Samuel W. Alderson (90), inventor of crash test dummies, used by car manufacturers to test the reliability of seat belts and other safety protocols, died in Marina Del Rey, California. Information gleaned from cadaver research and animal studies had already been put to some use in the construction of human simulacra as early as 1949, when "Sierra Sam" was created by Samuel W. Alderson at his Alderson Research Labs (ARL) and Sierra Engineering Co. to test aircraft ejection seats, aviation helmets and pilot restraint harnesses. This testing involved the use of high acceleration to 1000 km/h (600 mph) rocket sleds, beyond the capability of human volunteers to tolerate. In the early 1950s, Alderson and Grumman produced a dummy which was used to conduct crash tests in both motor vehicles and aircraft. Alderson went on to produce what it called the VIP-50 series, built specifically for General Motors and Ford, but which was also adopted by the National Bureau of Standards. Sierra followed up with a competitor dummy, a model it called "Sierra Stan," but GM, who had taken over the impetus in developing a reliable and durable dummy, found neither model satisfied its needs. GM engineers decided to combine the best features of the VIP series and Sierra Stan, and so in 1971 Hybrid I was born. Hybrid I was what is known as a "50th percentile male" dummy. That is to say, it modeled an average male in height, mass, and proportion. The original "Sierra Sam" was a 95th percentile male dummy (heavier and taller than 95% of human males). In cooperation with the Society of Automotive Engineers (SAE), GM shared this design, and a subsequent 5th percentile female dummy, with its competitors.
'Sierra Sam' test crash dummyShow Article
President General Pervez Musharraf attended the official launch of A1 Team Pakistan at the spectacular Lahore Fort as A1 Grand Prix made history, by being the first to run a single seat race car in Pakistan.Show Article
The Huntsville Bus Accident involving a school bus carrying 43 students occurred on an elevated portion of Interstate 565 in Huntsville, Alabama. Police stated that the bus went over the side after being hit by a small car. Plunging almost 40 feet, 4 students were killed and 23 were injured. The driver was ejected from the bus before it hit the ground. The crash reignited debate over the installation of seat belts in buses, and whether Alabama should follow the lead of states such as Florida in legislating compulsory lap belts. Following the crash Alabama Governor Bob Riley ordered a report be made into the issue. A study group consisting of education and transport officials interviewed 17 expert witnesses, and in early 2007 released recommendations that a pilot program be run with lap/shoulder belts being installed in a limited number of new buses from 2008.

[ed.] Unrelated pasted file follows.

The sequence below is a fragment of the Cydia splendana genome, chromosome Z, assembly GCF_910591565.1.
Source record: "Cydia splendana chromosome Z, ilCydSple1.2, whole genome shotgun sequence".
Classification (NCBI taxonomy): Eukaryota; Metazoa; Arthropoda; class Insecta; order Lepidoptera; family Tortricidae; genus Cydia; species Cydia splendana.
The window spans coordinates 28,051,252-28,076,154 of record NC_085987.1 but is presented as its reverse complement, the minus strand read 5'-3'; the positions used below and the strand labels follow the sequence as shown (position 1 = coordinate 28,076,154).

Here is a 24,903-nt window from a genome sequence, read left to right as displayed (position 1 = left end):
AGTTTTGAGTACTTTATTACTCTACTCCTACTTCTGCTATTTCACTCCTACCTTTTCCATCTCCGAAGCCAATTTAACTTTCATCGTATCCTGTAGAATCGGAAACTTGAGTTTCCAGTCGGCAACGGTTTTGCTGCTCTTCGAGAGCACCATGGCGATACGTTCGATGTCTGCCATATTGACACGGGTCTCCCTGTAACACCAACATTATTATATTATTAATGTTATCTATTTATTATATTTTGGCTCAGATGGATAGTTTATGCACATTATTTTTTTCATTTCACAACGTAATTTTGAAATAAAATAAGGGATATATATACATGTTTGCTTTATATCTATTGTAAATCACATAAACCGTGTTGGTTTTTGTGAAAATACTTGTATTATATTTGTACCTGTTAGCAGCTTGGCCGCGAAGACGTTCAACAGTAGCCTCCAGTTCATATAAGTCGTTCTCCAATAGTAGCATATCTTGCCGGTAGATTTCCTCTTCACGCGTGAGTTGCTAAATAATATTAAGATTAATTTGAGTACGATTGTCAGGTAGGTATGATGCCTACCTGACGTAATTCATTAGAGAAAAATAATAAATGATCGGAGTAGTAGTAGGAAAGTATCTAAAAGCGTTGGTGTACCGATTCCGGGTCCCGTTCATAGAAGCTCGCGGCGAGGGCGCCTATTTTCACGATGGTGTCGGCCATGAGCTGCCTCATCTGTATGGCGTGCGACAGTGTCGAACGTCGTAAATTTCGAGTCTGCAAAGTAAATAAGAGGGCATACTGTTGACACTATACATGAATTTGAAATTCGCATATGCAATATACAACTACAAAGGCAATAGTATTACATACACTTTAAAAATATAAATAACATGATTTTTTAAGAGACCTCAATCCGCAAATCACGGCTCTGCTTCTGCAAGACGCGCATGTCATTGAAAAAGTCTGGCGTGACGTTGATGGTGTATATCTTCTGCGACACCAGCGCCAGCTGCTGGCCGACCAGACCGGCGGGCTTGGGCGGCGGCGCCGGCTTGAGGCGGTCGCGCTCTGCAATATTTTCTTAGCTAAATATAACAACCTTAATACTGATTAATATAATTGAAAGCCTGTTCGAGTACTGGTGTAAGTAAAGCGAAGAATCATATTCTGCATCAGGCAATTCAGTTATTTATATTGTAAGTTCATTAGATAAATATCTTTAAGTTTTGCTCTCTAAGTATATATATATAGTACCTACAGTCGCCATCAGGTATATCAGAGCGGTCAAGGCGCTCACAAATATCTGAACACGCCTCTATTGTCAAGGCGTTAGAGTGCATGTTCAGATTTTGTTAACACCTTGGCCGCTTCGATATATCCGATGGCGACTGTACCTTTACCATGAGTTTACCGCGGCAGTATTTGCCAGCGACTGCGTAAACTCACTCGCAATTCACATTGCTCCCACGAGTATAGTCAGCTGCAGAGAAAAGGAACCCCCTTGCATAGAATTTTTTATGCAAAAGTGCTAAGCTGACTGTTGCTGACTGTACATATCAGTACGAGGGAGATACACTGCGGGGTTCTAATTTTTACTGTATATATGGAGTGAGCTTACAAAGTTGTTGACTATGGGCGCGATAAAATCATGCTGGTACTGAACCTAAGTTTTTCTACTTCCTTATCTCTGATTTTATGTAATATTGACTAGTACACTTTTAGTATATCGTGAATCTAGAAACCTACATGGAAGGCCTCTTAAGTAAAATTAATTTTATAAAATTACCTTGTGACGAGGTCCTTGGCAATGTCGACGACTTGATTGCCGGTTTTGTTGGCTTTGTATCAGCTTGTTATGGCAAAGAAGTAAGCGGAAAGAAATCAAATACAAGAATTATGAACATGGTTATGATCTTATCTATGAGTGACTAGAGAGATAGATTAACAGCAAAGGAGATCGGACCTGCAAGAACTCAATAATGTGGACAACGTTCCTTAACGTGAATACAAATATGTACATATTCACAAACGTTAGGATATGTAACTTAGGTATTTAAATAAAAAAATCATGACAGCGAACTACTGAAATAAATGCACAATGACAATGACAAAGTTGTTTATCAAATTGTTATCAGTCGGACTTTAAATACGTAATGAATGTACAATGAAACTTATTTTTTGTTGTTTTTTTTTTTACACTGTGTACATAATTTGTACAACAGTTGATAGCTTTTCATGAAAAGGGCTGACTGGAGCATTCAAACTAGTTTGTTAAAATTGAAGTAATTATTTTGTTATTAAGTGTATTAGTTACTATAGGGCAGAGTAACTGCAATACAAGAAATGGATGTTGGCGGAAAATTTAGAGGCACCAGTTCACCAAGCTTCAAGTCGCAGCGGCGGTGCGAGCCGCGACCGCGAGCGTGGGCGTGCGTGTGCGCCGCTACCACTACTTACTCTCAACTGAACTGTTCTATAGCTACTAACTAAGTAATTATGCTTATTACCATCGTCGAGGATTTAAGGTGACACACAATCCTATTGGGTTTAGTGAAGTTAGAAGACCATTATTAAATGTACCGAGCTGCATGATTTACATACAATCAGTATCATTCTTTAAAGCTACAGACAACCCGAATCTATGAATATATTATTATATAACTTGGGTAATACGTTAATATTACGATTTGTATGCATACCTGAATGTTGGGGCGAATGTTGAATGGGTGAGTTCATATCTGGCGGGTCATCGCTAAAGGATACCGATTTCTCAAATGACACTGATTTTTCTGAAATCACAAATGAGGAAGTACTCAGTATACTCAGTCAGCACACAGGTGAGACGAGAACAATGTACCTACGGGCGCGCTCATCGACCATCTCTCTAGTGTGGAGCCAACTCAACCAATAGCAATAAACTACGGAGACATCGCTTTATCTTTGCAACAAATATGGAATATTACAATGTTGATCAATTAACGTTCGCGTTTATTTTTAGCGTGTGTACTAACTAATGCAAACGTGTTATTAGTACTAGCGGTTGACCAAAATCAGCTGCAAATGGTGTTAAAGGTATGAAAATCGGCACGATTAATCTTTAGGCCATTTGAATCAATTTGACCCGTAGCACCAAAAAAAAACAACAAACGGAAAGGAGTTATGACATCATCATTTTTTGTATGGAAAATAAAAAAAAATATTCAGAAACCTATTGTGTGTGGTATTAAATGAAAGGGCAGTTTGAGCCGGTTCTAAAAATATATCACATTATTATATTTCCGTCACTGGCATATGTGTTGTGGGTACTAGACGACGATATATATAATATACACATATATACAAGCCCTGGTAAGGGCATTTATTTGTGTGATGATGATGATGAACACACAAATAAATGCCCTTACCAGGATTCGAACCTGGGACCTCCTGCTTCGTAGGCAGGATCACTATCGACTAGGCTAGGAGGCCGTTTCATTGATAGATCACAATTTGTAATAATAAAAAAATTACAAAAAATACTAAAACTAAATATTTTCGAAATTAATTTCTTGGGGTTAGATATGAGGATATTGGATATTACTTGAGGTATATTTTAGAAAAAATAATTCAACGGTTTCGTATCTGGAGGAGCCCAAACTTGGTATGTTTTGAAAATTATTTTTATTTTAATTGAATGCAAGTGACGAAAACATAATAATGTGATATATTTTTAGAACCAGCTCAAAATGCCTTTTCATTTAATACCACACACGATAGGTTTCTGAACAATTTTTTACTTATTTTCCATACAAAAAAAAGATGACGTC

Huntsville Bus AccidentShow Article
Twenty-one year old Lewis Hamilton was confirmed as Fernando Alonso's team-mate at McLaren for the following season, despite still not having driven an F1 car. It was the culmination of a relationship which had started 11 years earlier with a handshake between Ron Dennis and Hamilton. "We reviewed the grid and, apart from the top three, we reckoned most of them had plateaued," Dennis said. "I am distinctly unimpressed with the majority of drivers currently involved in F1. I feel Lewis is well equipped to deal with these drivers who fall into that category." Hamilton himself admitted he was "overwhelmed". He added: "It was a surreal feeling. I was sat on a couch opposite Ron at his home. He told me that McLaren had decided to take me on as their new driver. It didn't kick in. I put on a professional face. I could see Ron was excited. He said I should be, too. Inside I was. But it had been such a long wait. It was a warm feeling knowing the seat was mine. Now I have to get on and prepare.'' The decision to appoint Hamilton was made after Monza in late September but had been kept secret.Show Article